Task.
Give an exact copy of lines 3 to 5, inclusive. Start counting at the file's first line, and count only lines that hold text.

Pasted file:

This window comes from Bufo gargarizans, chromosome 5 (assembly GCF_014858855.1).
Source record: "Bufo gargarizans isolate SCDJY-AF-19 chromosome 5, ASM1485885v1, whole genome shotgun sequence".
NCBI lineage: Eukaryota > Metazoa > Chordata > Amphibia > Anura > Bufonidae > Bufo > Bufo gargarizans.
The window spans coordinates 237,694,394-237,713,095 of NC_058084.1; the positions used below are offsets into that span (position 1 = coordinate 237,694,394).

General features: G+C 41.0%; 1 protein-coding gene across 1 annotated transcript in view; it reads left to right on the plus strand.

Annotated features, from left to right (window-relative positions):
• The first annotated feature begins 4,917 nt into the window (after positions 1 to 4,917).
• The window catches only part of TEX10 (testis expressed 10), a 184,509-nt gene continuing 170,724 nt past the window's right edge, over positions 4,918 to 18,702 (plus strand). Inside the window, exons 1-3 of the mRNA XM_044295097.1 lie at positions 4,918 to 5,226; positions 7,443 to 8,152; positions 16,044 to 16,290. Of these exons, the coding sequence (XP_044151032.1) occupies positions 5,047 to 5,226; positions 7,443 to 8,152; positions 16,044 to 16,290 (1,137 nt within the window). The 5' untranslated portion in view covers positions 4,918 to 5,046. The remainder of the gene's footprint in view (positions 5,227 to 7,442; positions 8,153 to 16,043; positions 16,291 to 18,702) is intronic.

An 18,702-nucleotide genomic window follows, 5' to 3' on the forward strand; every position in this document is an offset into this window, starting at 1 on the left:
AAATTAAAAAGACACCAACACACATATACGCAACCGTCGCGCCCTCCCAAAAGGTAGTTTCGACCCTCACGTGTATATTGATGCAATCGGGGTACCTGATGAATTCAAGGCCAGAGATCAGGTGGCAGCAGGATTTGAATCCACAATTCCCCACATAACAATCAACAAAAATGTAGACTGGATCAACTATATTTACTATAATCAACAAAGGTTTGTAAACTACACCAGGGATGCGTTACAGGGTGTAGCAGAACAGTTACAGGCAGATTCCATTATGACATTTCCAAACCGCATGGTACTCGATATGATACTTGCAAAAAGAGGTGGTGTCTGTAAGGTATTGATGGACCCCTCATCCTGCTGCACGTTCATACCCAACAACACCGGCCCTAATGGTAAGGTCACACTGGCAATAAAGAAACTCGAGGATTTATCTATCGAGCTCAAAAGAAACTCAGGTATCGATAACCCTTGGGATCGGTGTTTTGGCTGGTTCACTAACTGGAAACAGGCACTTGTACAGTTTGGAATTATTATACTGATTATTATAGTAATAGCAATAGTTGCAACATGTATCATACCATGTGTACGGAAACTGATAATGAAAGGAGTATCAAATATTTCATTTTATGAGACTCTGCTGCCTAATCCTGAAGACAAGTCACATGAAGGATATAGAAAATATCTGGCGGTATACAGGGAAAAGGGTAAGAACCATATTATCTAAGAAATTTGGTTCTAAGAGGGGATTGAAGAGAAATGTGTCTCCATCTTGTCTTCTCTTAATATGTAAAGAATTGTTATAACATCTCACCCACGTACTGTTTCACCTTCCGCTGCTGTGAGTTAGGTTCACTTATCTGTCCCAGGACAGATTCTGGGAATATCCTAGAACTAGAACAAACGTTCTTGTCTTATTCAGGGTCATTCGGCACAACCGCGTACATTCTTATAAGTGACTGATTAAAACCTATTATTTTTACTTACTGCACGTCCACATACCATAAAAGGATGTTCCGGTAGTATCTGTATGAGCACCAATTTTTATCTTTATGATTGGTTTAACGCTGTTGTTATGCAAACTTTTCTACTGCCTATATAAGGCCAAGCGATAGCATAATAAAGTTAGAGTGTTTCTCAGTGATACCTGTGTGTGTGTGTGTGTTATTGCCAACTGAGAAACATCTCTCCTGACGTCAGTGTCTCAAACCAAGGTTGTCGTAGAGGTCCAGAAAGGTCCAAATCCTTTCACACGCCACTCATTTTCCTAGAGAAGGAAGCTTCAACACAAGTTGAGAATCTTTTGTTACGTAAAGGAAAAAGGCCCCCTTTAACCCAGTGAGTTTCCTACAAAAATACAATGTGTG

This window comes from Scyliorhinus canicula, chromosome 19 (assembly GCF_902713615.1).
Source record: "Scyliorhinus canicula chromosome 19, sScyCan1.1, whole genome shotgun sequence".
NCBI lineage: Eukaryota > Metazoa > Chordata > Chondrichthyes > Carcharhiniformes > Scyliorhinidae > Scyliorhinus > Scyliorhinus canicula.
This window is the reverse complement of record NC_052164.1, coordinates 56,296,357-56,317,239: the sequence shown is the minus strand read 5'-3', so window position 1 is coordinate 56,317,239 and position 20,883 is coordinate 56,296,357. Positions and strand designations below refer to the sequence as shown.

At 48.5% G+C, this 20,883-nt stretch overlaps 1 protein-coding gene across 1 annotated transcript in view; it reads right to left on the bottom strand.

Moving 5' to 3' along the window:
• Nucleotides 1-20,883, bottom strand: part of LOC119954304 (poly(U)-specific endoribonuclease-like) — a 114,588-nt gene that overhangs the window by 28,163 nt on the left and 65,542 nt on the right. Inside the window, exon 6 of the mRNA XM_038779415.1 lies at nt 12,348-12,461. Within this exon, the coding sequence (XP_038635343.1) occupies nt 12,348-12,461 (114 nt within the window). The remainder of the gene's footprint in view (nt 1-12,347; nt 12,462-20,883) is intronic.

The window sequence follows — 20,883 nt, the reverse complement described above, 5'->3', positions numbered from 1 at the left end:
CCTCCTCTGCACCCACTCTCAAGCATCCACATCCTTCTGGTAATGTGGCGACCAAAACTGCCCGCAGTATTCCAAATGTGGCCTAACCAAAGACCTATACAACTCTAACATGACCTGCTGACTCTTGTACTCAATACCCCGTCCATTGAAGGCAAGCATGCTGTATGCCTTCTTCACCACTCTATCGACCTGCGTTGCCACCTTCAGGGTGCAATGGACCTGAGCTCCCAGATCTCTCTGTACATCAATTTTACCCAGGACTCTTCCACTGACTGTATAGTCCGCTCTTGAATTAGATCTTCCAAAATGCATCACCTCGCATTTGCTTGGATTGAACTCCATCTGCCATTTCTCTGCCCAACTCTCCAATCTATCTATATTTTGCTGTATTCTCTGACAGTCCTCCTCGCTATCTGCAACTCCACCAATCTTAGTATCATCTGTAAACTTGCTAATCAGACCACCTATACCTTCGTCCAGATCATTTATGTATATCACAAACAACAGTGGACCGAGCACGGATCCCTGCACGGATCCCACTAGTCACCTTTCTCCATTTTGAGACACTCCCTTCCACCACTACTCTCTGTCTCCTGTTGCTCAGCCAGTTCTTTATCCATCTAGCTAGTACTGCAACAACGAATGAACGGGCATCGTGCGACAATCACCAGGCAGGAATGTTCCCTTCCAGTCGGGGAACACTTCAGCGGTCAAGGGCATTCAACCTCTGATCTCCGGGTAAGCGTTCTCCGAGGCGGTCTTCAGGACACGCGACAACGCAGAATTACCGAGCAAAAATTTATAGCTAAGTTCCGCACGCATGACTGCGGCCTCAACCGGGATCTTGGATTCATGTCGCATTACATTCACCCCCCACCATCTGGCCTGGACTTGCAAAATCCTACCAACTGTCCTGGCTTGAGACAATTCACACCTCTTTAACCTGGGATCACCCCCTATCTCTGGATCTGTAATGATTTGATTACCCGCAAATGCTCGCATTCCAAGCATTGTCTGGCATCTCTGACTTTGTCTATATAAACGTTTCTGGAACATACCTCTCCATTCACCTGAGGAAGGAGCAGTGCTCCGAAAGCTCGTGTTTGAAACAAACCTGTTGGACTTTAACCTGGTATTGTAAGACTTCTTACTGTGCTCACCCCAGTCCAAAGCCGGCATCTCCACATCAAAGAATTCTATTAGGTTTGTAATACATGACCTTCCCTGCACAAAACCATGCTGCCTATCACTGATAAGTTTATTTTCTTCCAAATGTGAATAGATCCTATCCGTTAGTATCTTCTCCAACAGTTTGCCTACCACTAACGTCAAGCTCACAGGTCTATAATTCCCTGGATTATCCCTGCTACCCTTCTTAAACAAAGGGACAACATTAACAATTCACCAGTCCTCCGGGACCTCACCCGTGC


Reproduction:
NCBI lineage: Eukaryota > Metazoa > Chordata > Amphibia > Anura > Bufonidae > Bufo > Bufo gargarizans.
The window spans coordinates 237,694,394-237,713,095 of NC_058084.1; the positions used below are offsets into that span (position 1 = coordinate 237,694,394).

General features: G+C 41.0%; 1 protein-coding gene across 1 annotated transcript in view; it reads left to right on the plus strand.